DOE to close Hanford lab with 60 workers

Tri-City HeraldMarch 19, 2014 

The Waste Sampling and Characterization Facility in central Hanford as seen from the air.


— The Department of Energy told employees Wednesday that it plans to stop operating the Waste Sampling and Characterization Facility in central Hanford within a year.

About 60 people work at the laboratory. They are employees of RJ Lee, a Mission Support Alliance subcontractor, which operates the lab. In addition, about 18 employees of Mission Support Alliance do some work to support the lab as part of their jobs.

No information was available Wednesday on the fate of those jobs. The work done at the lab is expected to be transferred to offsite laboratories.

Closing the lab will reduce infrastructure costs and the savings can be used to conduct additional environmental cleanup work, said Matt McCormick, manager of the DOE Richland Operations Office, in a message to Hanford workers.

Offsite labs can provide the same analytical services at significantly lower costs, he said. He expects an average savings of $12 million a year, most from eliminating the cost of maintaining and operating the Waste Sampling and Characterization Facility.

Mission Support Alliance, DOE’s support-services contractor at Hanford, is expected to have a plan prepared within 60 days for the shutdown of the 40,000-square-foot lab and the fate of about a dozen nearby buildings used for sample archiving, data management and canister cleaning.

More is expected to be known then about the timing of the closure and what will happen to the workers at the lab, including at least 42 Hanford Atomic Metal Trades Council (HAMTC) workers.

“The work in question is ours and we intend to fight for it,” said Dave Molnaa, HAMTC president.

HAMTC does not have details yet on the announced change, but it expects DOE to provide full transparency in transition discussions and to ensure that a lab contracted to perform services will use HAMTC personnel, he said. DOE has agreed to engage in labor discussions whenever privatization is proposed, he added.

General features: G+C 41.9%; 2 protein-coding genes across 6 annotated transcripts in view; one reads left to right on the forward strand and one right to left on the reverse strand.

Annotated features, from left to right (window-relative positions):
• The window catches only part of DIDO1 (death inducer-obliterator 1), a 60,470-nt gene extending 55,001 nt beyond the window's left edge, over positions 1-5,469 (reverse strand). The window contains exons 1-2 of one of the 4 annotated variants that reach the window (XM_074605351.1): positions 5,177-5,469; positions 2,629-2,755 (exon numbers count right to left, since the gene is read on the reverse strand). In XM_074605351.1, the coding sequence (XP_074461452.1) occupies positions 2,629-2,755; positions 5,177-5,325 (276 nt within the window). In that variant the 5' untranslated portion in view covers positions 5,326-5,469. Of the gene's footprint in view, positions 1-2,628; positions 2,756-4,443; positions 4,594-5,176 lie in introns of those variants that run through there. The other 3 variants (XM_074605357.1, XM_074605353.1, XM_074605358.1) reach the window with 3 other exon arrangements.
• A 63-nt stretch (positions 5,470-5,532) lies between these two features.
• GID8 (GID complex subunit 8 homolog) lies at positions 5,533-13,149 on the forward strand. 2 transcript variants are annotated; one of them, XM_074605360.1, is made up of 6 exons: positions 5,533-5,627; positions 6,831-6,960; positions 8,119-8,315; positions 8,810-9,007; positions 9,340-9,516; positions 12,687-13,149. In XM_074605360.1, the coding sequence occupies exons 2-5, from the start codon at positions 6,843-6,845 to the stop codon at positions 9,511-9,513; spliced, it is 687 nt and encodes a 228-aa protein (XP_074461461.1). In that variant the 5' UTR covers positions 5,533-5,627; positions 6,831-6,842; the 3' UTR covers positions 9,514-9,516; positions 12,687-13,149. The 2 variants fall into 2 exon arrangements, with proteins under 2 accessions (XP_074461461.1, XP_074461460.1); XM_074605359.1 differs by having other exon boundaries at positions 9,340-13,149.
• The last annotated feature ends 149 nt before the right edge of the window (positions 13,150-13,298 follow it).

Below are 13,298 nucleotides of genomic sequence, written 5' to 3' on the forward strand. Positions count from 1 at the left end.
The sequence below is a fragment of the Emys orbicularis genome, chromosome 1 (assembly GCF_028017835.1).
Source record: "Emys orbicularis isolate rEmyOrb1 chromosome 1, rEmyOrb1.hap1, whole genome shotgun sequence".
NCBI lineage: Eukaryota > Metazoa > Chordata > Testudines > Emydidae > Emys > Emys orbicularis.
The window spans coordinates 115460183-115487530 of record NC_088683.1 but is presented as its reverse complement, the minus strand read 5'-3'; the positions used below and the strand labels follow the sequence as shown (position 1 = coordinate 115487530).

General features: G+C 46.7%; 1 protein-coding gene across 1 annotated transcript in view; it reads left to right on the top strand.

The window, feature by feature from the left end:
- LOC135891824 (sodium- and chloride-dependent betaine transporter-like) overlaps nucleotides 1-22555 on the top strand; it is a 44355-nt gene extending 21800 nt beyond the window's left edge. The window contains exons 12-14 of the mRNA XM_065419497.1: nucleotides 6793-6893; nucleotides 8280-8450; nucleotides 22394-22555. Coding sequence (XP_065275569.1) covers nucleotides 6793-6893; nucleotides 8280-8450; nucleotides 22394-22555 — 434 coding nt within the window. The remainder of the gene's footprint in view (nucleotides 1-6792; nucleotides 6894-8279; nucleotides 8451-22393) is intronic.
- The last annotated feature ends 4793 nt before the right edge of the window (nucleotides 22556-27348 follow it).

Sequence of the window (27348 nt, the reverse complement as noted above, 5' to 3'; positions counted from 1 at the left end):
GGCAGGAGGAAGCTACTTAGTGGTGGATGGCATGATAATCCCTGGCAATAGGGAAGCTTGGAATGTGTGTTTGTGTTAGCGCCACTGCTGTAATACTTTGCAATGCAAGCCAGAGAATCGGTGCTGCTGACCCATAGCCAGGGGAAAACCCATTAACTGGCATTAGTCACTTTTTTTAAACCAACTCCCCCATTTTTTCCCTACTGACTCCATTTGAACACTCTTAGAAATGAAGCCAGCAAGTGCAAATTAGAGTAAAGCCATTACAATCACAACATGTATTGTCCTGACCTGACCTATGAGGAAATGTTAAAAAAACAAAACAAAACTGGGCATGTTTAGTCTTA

The Mission Support Alliance contract includes sample analysis as assigned work, but the contract will be modified to delete that work.

The Waste Sampling and Characterization Facility was built in the early 1990s and opened in 1994 to analyze samples with trace amounts of chemicals and radioactive materials from Hanford surveillance and monitoring activities and from environmental cleanup work. Among its work is looking at samples of air, water, soil, vapor and sludge.

Twenty years ago, DOE and its regulators were not confident that offsite labs could perform the volume of work needed and do it quickly, McCormick said in his memo.

But the capacity and turnaround times of offsite labs have improved since then and shipping has become faster and more reliable, he said. Hanford contractor Washington Closure Hanford already is using offsite labs rather than the Waste Sampling and Characterization Facility, and contractors at other DOE sites across the nation also successfully ship their samples offsite, McCormick said.

Washington Closure, which is responsible for Hanford cleanup along the Columbia River, has contracts with several labs to ensure flexibility, access and quality control, said Washington Closure spokesman Peter Bengtson. The labs include TestAmerica in Richland.

CH2M Hill Plateau Remediation Co. is the main user of the Waste Sampling and Characterization Facility for its work to clean up and monitor groundwater and for central Hanford environmental work. Mission Support Alliance also uses the lab for samples in its surveillance and environmental monitoring work.

Washington River Protection Solutions accounts for a small percentage of the lab’s work. It is responsible for 56 million gallons of waste in underground tanks.

Samples of high-level radioactive waste from Hanford tanks will continue to be sent to the 222-S Laboratory in central Hanford, which will operate as usual.

When the Waste Sampling and Characterization Facility is no longer needed, it will be kept in a low-cost maintenance and surveillance mode until it is demolished. Because of its low risk to the environment, demolition is not expected to be done soon.

-- Annette Cary: 582-1533;; Twitter: @HanfordNews

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